The Court of Appeal has unanimously overturned the largest value unlawful preference ruling to date. The Court held that, in the context of a restructuring transaction, a change of board composition at the time of the operative decision to repay an intercompany debt meant that the 'new' board of directors had no desire to prefer. As such, the High Court's finding that there had been a payment constituting a voidable preference to the tune of £90 million was set aside.

Background to the appeal

The case involved former high street retailer, Comet Group plc (Comet). Comet began to experience financial difficulties in 2010 when it reported a £3.8 million loss, which increased to a £31.8 million in 2011. Comet also had a £307 million pension scheme deficit. Comet's parent, Kesa International Ltd (Kesa), became concerned that Comet was a drag on the Kesa group and sought to sell the company in 2011 as a going concern. Kesa agreed to sell Comet to the private equity fund OpCapita on condition that a £115.4 million loan outstanding under an unsecured intercompany revolving credit facility (theRCF Loan) provided by Kesa to Comet was repaid in full.

Before the completion meeting in February 2012, at which the Comet directors would vote on whether to approve payment of the RCF and facilitate the sale, all but one of the Comet directors resigned. New directors were appointed who then immediately voted in favour of repaying the RCF Loan. Comet entered administration later that year on 2 November 2012 and subsequently entered liquidation.

Comet's liquidators brought an unlawful preference action against Kesa's successor, Darty Holdings SAS (Darty), under section 239 of the Insolvency Act 1986. To succeed, the liquidators would have needed to show that the repayment of the RCF Loan amounted to a decision to place Kesa, a connected party, in a better position should Comet subsequently enter liquidation, and that the company had a desire to prefer Kesa. The High Court held that the payment was indeed a preference on the basis that, amongst other reasons:

  • There was no meaningful distinction between the 'old' board and new board when it came to Comet's decision-making;
  • The entire transaction and sale to OpCapita was subject to repayment of the RCF Loan. Therefore Comet's decision was effectively taken when Kesa agreed the sale of Comet's shares to OpCapita on 9 November 2011. The new board simply gave effect to that decision when the transaction was approved at the February 2012 Comet board meeting; and
  • Darty had not discharged the connected party burden of showing that the Comet directors had had no desire to prefer Kesa.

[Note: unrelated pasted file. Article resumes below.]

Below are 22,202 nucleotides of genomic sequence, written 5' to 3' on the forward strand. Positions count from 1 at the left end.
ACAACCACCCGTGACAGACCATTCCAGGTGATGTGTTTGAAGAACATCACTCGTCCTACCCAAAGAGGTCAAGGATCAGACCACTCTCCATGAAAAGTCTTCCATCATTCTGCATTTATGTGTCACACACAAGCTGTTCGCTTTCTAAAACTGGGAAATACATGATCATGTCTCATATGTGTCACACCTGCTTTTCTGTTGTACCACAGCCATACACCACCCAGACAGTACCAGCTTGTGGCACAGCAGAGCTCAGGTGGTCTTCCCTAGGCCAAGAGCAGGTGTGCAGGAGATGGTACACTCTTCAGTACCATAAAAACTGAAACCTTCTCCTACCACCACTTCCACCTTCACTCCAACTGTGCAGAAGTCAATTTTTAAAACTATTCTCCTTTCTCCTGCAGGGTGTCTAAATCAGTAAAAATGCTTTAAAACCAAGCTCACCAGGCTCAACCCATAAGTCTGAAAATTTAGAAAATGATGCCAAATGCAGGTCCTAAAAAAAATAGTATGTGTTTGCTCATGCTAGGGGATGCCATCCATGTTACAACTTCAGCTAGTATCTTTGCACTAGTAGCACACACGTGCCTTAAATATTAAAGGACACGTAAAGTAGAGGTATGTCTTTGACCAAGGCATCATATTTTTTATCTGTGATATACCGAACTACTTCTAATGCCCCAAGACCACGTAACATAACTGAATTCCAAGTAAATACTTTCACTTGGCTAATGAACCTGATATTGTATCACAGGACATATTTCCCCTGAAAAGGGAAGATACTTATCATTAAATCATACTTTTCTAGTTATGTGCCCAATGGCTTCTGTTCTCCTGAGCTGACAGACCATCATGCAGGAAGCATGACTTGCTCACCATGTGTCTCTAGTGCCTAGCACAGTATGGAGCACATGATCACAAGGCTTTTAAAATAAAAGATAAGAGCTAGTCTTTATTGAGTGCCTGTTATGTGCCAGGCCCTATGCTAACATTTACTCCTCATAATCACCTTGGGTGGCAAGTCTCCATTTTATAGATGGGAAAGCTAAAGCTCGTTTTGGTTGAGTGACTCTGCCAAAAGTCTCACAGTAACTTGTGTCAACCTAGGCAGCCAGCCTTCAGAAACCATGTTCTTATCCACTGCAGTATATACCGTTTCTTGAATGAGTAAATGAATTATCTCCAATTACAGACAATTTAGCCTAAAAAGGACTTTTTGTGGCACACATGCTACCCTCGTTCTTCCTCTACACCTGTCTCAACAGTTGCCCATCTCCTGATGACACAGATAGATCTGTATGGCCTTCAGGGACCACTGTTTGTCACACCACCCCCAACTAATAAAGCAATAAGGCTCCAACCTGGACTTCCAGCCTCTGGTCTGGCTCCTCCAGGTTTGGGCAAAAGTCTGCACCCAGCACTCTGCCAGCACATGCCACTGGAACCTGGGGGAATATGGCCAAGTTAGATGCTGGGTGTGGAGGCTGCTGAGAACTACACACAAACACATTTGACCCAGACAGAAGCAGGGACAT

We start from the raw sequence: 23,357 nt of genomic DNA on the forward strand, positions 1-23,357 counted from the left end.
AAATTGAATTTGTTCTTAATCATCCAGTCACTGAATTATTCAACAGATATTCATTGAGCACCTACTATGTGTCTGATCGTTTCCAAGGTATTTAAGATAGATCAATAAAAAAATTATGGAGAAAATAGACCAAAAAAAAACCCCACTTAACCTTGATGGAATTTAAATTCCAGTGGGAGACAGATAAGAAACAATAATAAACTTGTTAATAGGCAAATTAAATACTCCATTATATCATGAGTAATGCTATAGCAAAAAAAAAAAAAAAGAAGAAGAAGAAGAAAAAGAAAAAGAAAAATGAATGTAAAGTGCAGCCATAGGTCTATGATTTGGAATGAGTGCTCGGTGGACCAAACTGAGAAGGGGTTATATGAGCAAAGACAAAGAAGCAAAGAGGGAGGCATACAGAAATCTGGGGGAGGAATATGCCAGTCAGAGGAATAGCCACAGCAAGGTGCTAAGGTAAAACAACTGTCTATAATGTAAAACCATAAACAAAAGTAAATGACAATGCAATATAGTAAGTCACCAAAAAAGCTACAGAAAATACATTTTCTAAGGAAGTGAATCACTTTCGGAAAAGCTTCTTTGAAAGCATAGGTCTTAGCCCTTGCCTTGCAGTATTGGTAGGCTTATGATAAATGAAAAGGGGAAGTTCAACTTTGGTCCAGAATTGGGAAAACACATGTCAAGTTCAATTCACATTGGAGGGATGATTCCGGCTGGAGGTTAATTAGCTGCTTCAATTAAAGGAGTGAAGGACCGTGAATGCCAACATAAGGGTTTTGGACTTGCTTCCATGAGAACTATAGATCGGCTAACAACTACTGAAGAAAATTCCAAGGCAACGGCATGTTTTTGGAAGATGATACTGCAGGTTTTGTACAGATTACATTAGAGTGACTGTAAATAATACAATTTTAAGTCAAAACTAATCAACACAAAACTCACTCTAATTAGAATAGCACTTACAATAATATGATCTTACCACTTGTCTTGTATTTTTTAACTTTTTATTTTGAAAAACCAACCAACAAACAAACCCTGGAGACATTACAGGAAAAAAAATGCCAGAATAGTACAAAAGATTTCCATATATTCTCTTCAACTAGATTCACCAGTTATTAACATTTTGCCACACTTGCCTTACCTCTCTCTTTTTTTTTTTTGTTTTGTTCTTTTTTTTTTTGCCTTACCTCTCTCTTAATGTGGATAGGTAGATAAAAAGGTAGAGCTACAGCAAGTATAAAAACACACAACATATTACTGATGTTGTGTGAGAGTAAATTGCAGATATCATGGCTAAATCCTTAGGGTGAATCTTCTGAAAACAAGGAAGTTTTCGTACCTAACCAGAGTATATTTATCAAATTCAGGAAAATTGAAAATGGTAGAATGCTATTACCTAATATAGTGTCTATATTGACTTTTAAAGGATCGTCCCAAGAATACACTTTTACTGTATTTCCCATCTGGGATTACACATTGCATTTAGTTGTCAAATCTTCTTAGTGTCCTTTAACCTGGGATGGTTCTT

The High Court ordered Darty to pay an amount equal to the difference between the £115.4m repaid under the RCF and the counterfactual dividend in a hypothetical liquidation, which difference came to approximately £90 million. This was understood to be the largest successful preference claim to date.

We considered the High Court's decision in greater detail here.


Darty appealed. Central to the appeal was the timing of the decision to make the repayment. The Court of Appeal held that the time for assessing the desire to prefer was when the operative decision was made. It unanimously concluded that the decision to repay the RCF was not binding or enforceable until the new board met and resolved to do so in February 2012.

The evidence was that the new board members knew they had to vote in favour of the repayment or risk being replaced by a further board of directors who would approve it. Nevertheless, the fact that the old board members may have been influenced by a desire to prefer Kesa could not be said of the newly constituted board who were, despite the risk of removal, ultimately responsible for the decision as to whether the RCF Loan was to be repaid. Consequently, the Court of Appeal set aside the preference ruling.


The Court of Appeal's decision clarifies that the time for examining whether there is a desire to prefer is when the operative decision is made, rather than when the commercial deal is formulated.

Whilst the preference claim was unsuccessful in this case, it is worth bearing in mind that in certain circumstances a claim based on breach of directors' duties may provide an alternative route for recovery.

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